MARIA SHARAPOVA: I mean, I think that could be said for a few different players. I don't necessarily, you know, think that we should just pinpoint her out, you know, for speaking about that.

I think it takes -- you know, there is a lot of time for adjustment that happens once you become a Grand Slam champion, but it seems like she's handling it good. She's already won a second one, so I don't -- yeah.

Q. I wanted to ask you about your cameo on "Billions." What was that like and is that something you'd enjoy doing more of in the future?
MARIA SHARAPOVA: I don't like 5:00 a.m. call times. I like sleep (smiling).

But I happened to be in New York during that time, and I was asked to be on it. And I enjoy watching the show, so I guess it's not a bad way to start your day, right? with those two great actors.

But, no, I don't think it's something -- you won't see too much of that from me in the future.

Q. After all those weeks of practice and competing on clay, where do you feel your body is at before the grass? Do you feel you need rest? Do you feel ready to go for the next phase?
MARIA SHARAPOVA: I think my body will need a little bit of rest, but, yeah, mentally I'm ready to go. You know, as I said, there are a lot of -- you know, you can look at today and, you know, although I don't want to erase it completely, there are a lot of things that I need to look at and face and work towards after this match.

But when I'm talking about progression or looking back at the weeks, I think there are a lot of good things like the way my body has handled the long matches that I have played, the back-to-backs.

Looking at Madrid, Rome, I think that's always one of the toughest back-to-backs on the calendar, especially on a surface like clay. So to come out of these weeks and feel fairly healthy is a great thing.

Q. Back to Monday, we got late notice before what would have been the start of your match with Serena that she was pulling out. I'm guessing you had a lot of adrenaline building up to that match, and what was your experience trying to come down from the sudden news and what did you make of it? What was your reaction when the news came?
MARIA SHARAPOVA: I hadn't had a withdrawal in -- I don't know how long. It's probably been, like -- I don't know. Maybe someone knows. Maybe like six years or something.

So I didn't really know what to do. Is there a Lucky Loser coming? No, we're deep in the tournament. I was, like, Okay, next round. That's just kind of how you handle it.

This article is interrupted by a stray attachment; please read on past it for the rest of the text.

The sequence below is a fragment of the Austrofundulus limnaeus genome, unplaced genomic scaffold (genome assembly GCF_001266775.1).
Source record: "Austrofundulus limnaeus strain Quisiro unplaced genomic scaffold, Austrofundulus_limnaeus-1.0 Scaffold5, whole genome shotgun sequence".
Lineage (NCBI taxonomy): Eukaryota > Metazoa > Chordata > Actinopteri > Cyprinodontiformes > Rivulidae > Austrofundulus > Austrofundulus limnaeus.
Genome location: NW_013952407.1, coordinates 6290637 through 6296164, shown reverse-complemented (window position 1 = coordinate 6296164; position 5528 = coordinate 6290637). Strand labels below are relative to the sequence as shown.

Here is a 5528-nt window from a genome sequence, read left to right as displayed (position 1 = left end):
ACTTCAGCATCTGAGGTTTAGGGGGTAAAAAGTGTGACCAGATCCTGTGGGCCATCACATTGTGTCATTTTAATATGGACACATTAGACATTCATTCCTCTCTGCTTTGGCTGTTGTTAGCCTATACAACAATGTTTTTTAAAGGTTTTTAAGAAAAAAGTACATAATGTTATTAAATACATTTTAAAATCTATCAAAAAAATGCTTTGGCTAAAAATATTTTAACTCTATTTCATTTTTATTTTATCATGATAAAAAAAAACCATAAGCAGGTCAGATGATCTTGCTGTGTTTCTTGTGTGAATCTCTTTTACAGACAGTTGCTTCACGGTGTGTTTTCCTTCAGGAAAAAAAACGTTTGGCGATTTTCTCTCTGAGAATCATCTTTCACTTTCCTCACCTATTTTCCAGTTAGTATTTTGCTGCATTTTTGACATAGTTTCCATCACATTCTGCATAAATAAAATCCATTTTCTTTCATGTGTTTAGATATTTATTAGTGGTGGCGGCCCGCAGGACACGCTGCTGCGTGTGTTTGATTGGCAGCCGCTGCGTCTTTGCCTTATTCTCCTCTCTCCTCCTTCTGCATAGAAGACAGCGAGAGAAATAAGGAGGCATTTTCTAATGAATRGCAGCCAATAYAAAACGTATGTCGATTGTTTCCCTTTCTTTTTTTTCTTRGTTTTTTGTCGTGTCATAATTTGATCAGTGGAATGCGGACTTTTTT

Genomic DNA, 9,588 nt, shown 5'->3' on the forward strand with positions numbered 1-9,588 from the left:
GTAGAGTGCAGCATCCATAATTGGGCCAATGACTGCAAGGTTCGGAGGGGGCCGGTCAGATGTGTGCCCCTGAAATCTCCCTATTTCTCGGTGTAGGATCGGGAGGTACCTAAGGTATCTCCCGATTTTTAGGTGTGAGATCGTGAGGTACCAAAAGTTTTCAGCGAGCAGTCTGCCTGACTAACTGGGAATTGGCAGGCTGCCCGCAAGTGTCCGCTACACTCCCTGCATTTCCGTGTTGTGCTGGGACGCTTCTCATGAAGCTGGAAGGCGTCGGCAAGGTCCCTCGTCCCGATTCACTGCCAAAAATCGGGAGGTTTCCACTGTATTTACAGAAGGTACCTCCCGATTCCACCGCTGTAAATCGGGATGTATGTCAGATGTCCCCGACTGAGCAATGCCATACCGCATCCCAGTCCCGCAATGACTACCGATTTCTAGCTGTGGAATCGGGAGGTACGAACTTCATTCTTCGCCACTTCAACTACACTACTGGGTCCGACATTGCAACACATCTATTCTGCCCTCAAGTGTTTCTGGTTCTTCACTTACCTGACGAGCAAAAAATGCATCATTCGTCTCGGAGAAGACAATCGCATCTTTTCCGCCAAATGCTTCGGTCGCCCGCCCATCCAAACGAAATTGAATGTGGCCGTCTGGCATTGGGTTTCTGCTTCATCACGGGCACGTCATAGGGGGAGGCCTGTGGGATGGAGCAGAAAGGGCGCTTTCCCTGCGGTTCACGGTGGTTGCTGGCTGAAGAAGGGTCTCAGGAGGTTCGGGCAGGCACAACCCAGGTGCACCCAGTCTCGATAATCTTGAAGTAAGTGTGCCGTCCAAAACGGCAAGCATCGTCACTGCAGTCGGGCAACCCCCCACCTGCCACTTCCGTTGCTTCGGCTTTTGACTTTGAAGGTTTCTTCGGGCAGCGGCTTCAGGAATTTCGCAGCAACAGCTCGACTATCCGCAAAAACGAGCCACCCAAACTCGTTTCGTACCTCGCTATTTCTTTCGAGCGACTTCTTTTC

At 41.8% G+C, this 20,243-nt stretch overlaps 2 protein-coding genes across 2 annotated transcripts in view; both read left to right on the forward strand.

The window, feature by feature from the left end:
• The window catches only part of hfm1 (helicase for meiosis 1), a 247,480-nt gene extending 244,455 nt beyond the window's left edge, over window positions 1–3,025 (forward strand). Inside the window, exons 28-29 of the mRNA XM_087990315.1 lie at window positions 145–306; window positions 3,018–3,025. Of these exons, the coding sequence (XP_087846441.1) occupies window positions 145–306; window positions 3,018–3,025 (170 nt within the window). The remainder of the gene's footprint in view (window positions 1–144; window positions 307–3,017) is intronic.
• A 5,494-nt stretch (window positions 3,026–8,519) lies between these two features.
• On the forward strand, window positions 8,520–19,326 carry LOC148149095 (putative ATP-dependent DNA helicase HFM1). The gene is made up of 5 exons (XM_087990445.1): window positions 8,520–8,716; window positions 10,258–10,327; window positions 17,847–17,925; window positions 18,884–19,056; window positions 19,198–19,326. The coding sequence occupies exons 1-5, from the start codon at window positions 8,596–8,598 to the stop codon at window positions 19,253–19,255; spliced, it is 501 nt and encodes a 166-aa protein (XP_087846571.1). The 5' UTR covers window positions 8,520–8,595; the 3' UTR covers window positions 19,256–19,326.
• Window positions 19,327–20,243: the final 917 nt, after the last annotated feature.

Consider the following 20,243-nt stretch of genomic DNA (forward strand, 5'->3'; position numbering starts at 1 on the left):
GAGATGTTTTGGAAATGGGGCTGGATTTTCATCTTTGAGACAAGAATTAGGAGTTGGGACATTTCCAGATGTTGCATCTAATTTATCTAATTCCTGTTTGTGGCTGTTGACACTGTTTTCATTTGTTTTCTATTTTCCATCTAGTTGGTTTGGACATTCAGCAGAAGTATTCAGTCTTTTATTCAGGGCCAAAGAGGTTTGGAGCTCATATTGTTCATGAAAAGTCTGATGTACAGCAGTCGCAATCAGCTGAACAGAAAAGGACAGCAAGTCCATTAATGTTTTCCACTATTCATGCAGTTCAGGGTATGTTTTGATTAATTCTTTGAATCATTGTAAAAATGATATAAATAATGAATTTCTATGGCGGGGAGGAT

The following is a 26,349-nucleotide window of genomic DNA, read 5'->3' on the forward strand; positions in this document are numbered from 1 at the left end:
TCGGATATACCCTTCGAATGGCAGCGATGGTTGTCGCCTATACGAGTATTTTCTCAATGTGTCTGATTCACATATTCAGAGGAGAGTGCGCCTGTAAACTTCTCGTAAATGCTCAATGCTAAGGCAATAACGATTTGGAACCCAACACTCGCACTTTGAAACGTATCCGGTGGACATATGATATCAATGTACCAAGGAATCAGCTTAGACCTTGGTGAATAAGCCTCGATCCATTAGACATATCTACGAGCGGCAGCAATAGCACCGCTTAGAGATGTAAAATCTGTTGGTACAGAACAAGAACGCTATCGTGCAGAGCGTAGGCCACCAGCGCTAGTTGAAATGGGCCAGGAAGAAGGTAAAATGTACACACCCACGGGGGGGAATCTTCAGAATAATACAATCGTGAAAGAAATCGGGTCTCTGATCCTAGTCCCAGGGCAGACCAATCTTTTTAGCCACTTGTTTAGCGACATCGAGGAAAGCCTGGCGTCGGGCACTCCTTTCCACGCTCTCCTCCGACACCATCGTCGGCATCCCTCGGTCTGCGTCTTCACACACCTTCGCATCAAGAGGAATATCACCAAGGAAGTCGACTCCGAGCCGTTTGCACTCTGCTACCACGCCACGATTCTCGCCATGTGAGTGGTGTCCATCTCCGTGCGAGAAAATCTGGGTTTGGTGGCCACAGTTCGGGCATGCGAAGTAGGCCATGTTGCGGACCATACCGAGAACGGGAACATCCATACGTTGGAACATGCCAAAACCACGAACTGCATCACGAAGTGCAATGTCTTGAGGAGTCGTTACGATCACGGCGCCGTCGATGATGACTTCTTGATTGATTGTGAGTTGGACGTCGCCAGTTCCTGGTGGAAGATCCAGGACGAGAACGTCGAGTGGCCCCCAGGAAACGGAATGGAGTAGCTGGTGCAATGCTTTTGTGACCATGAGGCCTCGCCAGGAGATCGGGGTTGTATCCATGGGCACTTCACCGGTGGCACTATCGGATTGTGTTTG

But, yeah, I mean, I think she made everyone wait a little bit.

Q. She had never withdrawn from a slam before, either.
MARIA SHARAPOVA: I didn't know that. Thank you.

Q. There was a lot of talk about your book and the buildup to that match. If you were to publish an updated version in a couple years' time, what would you want to read about and write about?

Q. Write about. What do you see the future in the next year or so...
MARIA SHARAPOVA: We are -- I don't know. We're not three years ahead yet. I guess we'll have to write it and read it.

Q. On the book, which I guess we haven't talked to you since Serena talked about it, what were your thoughts, her comments, criticizing the book as hearsay.
MARIA SHARAPOVA: What were the comments?

Q. She said the book was 100% hearsay and not true and that she was surprised that you were so focused on her.
MARIA SHARAPOVA: Well, I think it would be strange for me not to include someone that I have competed against for so many years.

I think there is a lot of autobiographies out in the world, especially in the sporting world, that don't necessarily speak about whether they were rivals or someone they competed against.

And I think we played many matches. Some of those matches were very defining for me. It would be very strange, I think, if I didn't write anything about her. I think everyone would ask me questions, as well.

So I'm not entirely sure how to go about that answer. When you're writing an autobiography, I don't think there is any reason to write anything that's not true.

Q. You wrote a mid-career autobiography and you were about to play Serena again. Was that at all in your mind publishing the book, talking about people who were still active, people you have to see again down the road?
MARIA SHARAPOVA: I mean, I think if it was, I probably wouldn't do it, right?